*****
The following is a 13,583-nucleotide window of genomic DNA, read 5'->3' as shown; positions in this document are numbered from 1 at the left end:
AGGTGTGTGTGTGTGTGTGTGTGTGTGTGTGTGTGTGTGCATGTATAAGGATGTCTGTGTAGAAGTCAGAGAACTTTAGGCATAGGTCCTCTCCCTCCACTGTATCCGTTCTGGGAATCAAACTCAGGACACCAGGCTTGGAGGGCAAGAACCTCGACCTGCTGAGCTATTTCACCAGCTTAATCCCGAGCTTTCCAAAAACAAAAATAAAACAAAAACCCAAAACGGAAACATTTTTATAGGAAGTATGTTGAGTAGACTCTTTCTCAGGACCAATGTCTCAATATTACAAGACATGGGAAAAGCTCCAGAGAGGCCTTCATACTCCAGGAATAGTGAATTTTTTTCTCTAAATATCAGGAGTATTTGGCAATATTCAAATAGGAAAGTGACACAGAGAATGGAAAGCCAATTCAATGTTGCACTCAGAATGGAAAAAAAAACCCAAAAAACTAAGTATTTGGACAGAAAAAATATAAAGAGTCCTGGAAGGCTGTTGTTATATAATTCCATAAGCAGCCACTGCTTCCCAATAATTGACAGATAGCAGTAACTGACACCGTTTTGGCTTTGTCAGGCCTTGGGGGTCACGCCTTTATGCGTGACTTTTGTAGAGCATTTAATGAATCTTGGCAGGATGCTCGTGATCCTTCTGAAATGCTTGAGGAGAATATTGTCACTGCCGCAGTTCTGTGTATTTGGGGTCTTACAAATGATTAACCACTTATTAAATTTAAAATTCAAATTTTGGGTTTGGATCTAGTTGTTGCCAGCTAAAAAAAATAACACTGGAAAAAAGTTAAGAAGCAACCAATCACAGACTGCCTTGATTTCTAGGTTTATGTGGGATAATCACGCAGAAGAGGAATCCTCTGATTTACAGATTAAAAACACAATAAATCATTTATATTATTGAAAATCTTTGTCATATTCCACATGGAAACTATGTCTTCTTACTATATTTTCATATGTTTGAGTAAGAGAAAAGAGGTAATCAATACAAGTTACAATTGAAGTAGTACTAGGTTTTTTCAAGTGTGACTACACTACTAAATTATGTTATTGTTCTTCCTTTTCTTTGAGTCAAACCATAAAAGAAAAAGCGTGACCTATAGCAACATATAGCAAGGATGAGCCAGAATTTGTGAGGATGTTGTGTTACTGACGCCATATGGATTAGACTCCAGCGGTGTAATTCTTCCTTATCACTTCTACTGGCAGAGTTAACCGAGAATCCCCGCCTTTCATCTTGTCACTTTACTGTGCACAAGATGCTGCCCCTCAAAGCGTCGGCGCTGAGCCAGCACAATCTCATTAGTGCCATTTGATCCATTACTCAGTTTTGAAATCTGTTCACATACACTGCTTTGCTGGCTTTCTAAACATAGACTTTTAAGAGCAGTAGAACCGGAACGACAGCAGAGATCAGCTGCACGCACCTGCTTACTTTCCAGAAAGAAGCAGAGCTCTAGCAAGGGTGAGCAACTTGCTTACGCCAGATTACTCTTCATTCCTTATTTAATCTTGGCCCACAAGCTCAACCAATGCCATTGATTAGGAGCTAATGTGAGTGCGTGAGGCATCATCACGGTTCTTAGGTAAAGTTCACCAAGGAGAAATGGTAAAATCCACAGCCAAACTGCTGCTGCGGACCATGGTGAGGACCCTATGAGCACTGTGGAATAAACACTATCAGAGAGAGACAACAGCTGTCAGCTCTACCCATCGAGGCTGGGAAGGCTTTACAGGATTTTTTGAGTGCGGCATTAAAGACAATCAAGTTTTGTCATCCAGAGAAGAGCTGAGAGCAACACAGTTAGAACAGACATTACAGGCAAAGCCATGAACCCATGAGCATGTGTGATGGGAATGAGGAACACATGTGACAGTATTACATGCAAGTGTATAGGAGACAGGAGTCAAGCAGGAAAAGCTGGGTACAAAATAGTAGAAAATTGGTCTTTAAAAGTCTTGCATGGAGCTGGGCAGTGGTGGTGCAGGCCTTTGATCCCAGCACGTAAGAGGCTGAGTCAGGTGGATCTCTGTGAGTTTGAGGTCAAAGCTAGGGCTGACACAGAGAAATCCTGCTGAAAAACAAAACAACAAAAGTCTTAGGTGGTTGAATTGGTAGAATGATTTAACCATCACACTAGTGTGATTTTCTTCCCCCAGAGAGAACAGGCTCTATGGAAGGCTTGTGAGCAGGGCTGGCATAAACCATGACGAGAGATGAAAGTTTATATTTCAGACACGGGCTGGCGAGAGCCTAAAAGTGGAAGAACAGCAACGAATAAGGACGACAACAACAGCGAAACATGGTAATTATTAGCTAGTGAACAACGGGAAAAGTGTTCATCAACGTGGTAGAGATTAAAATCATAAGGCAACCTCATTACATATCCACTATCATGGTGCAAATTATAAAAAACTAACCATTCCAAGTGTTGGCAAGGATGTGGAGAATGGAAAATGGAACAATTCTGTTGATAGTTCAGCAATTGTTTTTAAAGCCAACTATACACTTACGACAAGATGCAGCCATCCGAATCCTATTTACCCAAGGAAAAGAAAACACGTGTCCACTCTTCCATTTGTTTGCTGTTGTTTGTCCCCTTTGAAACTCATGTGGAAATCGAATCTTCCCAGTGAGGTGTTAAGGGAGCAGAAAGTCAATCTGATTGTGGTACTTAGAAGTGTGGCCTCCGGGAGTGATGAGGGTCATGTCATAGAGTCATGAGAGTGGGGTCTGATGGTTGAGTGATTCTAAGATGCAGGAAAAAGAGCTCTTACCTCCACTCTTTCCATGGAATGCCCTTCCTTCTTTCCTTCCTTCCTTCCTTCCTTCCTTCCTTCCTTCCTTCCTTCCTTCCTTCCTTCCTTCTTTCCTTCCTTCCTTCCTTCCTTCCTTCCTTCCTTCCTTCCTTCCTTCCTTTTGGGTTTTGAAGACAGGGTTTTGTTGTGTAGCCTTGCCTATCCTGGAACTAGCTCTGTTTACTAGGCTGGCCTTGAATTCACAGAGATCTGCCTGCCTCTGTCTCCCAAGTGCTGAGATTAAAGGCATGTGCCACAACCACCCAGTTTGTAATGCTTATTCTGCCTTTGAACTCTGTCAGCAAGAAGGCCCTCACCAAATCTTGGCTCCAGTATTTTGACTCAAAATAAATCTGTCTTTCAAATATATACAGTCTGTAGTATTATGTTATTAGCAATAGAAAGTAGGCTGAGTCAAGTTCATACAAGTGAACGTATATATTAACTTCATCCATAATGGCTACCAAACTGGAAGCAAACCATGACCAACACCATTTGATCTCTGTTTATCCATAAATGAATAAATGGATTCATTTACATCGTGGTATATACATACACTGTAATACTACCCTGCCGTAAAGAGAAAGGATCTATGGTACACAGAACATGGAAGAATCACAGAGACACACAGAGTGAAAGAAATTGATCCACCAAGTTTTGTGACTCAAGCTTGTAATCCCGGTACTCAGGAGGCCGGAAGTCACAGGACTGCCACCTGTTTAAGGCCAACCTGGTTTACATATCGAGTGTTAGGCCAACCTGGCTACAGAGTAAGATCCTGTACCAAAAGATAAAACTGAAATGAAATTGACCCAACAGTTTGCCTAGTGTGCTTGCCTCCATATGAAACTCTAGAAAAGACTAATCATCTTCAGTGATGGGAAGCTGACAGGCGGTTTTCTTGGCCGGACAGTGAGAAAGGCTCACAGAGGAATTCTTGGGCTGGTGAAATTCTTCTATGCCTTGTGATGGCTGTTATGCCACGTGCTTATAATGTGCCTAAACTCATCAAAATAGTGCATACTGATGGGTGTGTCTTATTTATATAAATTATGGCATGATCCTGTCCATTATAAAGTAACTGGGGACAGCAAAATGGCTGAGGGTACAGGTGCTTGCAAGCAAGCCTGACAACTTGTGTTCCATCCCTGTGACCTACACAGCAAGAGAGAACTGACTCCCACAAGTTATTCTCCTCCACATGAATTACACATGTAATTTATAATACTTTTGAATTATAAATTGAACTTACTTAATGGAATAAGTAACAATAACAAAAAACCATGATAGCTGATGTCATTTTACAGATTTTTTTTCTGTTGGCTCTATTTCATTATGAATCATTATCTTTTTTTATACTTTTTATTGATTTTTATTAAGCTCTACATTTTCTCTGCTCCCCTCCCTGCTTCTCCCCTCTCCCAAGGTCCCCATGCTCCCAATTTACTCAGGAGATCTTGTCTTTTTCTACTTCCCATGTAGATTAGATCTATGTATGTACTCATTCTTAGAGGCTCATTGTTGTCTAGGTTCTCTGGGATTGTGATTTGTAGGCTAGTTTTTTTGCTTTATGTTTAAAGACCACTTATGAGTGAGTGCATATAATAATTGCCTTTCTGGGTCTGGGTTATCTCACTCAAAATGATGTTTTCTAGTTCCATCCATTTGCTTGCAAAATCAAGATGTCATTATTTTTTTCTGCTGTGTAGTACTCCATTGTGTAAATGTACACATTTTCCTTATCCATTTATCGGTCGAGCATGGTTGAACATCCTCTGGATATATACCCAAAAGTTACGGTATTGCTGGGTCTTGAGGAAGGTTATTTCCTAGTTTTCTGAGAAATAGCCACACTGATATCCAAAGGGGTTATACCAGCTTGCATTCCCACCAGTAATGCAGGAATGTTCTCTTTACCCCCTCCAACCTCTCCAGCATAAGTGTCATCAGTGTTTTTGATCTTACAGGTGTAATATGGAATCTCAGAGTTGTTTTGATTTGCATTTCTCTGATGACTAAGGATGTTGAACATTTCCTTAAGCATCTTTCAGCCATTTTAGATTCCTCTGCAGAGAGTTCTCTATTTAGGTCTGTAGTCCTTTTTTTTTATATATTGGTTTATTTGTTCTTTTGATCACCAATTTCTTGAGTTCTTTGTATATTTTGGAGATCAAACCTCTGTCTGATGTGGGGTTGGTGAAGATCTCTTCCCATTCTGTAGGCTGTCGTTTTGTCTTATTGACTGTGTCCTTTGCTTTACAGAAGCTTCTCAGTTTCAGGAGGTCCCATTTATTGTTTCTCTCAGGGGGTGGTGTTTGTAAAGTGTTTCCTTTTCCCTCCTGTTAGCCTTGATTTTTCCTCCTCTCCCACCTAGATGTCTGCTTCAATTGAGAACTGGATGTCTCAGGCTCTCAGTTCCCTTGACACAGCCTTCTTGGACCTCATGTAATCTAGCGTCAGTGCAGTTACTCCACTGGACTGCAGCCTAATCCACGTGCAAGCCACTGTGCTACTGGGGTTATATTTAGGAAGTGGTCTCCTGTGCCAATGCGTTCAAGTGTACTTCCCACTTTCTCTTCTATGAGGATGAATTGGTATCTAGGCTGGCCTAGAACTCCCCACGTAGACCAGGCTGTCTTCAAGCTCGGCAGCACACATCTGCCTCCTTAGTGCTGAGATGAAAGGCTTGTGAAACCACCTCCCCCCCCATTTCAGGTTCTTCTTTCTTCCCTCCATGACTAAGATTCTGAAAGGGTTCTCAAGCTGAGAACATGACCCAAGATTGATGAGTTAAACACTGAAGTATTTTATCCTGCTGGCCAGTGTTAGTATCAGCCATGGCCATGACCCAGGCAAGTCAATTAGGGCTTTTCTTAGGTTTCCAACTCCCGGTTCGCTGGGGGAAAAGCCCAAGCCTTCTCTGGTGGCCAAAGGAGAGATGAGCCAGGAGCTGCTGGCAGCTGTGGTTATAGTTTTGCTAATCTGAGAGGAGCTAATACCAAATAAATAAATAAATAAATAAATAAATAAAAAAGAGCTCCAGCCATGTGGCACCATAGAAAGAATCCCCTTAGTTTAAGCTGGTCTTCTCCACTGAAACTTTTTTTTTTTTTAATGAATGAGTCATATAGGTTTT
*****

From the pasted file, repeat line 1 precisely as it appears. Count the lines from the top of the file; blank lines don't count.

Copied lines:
The following is a 13,583-nucleotide window of genomic DNA, read 5'->3' as shown; positions in this document are numbered from 1 at the left end: